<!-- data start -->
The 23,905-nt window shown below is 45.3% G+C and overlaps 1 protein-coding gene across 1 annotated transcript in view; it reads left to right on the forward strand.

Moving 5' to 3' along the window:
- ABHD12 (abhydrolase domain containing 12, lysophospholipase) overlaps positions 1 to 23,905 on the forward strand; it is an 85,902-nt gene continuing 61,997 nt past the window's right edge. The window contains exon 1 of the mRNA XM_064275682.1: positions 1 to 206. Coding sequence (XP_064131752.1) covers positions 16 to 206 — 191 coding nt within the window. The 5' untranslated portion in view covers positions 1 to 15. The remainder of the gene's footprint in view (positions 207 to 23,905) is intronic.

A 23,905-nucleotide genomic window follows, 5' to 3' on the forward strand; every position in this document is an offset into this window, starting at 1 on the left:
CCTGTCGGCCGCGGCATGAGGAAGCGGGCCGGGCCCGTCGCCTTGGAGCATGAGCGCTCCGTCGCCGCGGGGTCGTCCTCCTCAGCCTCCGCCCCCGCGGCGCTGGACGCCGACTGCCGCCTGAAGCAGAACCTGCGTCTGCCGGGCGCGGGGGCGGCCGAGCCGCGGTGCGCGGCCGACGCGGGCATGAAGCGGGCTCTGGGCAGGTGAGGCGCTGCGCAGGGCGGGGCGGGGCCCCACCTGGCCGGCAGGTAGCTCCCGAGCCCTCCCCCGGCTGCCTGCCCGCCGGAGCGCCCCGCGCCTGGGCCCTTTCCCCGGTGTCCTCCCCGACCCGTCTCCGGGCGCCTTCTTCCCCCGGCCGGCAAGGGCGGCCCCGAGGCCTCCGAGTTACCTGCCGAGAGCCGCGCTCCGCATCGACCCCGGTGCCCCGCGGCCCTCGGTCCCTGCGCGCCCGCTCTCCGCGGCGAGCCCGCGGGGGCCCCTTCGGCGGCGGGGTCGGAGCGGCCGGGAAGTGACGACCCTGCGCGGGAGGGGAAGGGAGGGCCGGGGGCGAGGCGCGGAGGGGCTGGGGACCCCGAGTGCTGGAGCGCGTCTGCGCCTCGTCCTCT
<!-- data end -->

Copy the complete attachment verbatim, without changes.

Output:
The 23,905-nt window shown below is 45.3% G+C and overlaps 1 protein-coding gene across 1 annotated transcript in view; it reads left to right on the forward strand.

Moving 5' to 3' along the window:
- ABHD12 (abhydrolase domain containing 12, lysophospholipase) overlaps positions 1 to 23,905 on the forward strand; it is an 85,902-nt gene continuing 61,997 nt past the window's right edge. The window contains exon 1 of the mRNA XM_064275682.1: positions 1 to 206. Coding sequence (XP_064131752.1) covers positions 16 to 206 — 191 coding nt within the window. The 5' untranslated portion in view covers positions 1 to 15. The remainder of the gene's footprint in view (positions 207 to 23,905) is intronic.

A 23,905-nucleotide genomic window follows, 5' to 3' on the forward strand; every position in this document is an offset into this window, starting at 1 on the left:
CCTGTCGGCCGCGGCATGAGGAAGCGGGCCGGGCCCGTCGCCTTGGAGCATGAGCGCTCCGTCGCCGCGGGGTCGTCCTCCTCAGCCTCCGCCCCCGCGGCGCTGGACGCCGACTGCCGCCTGAAGCAGAACCTGCGTCTGCCGGGCGCGGGGGCGGCCGAGCCGCGGTGCGCGGCCGACGCGGGCATGAAGCGGGCTCTGGGCAGGTGAGGCGCTGCGCAGGGCGGGGCGGGGCCCCACCTGGCCGGCAGGTAGCTCCCGAGCCCTCCCCCGGCTGCCTGCCCGCCGGAGCGCCCCGCGCCTGGGCCCTTTCCCCGGTGTCCTCCCCGACCCGTCTCCGGGCGCCTTCTTCCCCCGGCCGGCAAGGGCGGCCCCGAGGCCTCCGAGTTACCTGCCGAGAGCCGCGCTCCGCATCGACCCCGGTGCCCCGCGGCCCTCGGTCCCTGCGCGCCCGCTCTCCGCGGCGAGCCCGCGGGGGCCCCTTCGGCGGCGGGGTCGGAGCGGCCGGGAAGTGACGACCCTGCGCGGGAGGGGAAGGGAGGGCCGGGGGCGAGGCGCGGAGGGGCTGGGGACCCCGAGTGCTGGAGCGCGTCTGCGCCTCGTCCTCT